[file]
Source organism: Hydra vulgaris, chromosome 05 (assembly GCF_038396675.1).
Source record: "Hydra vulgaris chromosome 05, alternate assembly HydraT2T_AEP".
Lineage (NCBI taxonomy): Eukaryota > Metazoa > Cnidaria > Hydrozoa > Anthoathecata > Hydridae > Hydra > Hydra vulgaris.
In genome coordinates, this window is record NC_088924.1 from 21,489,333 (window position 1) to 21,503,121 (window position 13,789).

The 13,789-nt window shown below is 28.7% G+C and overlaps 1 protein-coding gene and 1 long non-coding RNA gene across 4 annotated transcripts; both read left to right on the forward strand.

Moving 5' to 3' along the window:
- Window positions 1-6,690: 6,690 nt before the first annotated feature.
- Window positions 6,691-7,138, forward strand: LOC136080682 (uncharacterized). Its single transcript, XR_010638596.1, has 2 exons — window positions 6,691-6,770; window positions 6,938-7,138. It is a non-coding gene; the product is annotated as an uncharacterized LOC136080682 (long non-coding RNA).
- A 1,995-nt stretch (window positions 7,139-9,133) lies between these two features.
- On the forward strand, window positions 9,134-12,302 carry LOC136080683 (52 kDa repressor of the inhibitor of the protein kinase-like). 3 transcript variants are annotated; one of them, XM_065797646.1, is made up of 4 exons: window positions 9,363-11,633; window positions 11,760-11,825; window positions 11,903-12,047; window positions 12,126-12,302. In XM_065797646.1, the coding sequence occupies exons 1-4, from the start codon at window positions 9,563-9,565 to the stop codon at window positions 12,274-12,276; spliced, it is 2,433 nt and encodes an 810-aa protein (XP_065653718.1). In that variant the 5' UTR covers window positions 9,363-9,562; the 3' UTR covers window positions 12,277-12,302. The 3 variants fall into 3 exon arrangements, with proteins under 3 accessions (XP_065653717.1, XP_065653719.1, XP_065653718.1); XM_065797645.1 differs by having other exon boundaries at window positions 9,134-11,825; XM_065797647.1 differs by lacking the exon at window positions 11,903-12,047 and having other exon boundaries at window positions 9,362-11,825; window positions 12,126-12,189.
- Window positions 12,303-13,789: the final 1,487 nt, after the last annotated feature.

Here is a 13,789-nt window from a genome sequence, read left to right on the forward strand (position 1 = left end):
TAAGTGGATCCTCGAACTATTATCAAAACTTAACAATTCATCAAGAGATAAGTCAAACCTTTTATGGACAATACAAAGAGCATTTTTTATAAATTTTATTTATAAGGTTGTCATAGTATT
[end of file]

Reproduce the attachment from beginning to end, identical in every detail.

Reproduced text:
Source organism: Hydra vulgaris, chromosome 05 (assembly GCF_038396675.1).
Source record: "Hydra vulgaris chromosome 05, alternate assembly HydraT2T_AEP".
Lineage (NCBI taxonomy): Eukaryota > Metazoa > Cnidaria > Hydrozoa > Anthoathecata > Hydridae > Hydra > Hydra vulgaris.
In genome coordinates, this window is record NC_088924.1 from 21,489,333 (window position 1) to 21,503,121 (window position 13,789).

The 13,789-nt window shown below is 28.7% G+C and overlaps 1 protein-coding gene and 1 long non-coding RNA gene across 4 annotated transcripts; both read left to right on the forward strand.

Moving 5' to 3' along the window:
- Window positions 1-6,690: 6,690 nt before the first annotated feature.
- Window positions 6,691-7,138, forward strand: LOC136080682 (uncharacterized). Its single transcript, XR_010638596.1, has 2 exons — window positions 6,691-6,770; window positions 6,938-7,138. It is a non-coding gene; the product is annotated as an uncharacterized LOC136080682 (long non-coding RNA).
- A 1,995-nt stretch (window positions 7,139-9,133) lies between these two features.
- On the forward strand, window positions 9,134-12,302 carry LOC136080683 (52 kDa repressor of the inhibitor of the protein kinase-like). 3 transcript variants are annotated; one of them, XM_065797646.1, is made up of 4 exons: window positions 9,363-11,633; window positions 11,760-11,825; window positions 11,903-12,047; window positions 12,126-12,302. In XM_065797646.1, the coding sequence occupies exons 1-4, from the start codon at window positions 9,563-9,565 to the stop codon at window positions 12,274-12,276; spliced, it is 2,433 nt and encodes an 810-aa protein (XP_065653718.1). In that variant the 5' UTR covers window positions 9,363-9,562; the 3' UTR covers window positions 12,277-12,302. The 3 variants fall into 3 exon arrangements, with proteins under 3 accessions (XP_065653717.1, XP_065653719.1, XP_065653718.1); XM_065797645.1 differs by having other exon boundaries at window positions 9,134-11,825; XM_065797647.1 differs by lacking the exon at window positions 11,903-12,047 and having other exon boundaries at window positions 9,362-11,825; window positions 12,126-12,189.
- Window positions 12,303-13,789: the final 1,487 nt, after the last annotated feature.

Here is a 13,789-nt window from a genome sequence, read left to right on the forward strand (position 1 = left end):
TAAGTGGATCCTCGAACTATTATCAAAACTTAACAATTCATCAAGAGATAAGTCAAACCTTTTATGGACAATACAAAGAGCATTTTTTATAAATTTTATTTATAAGGTTGTCATAGTATT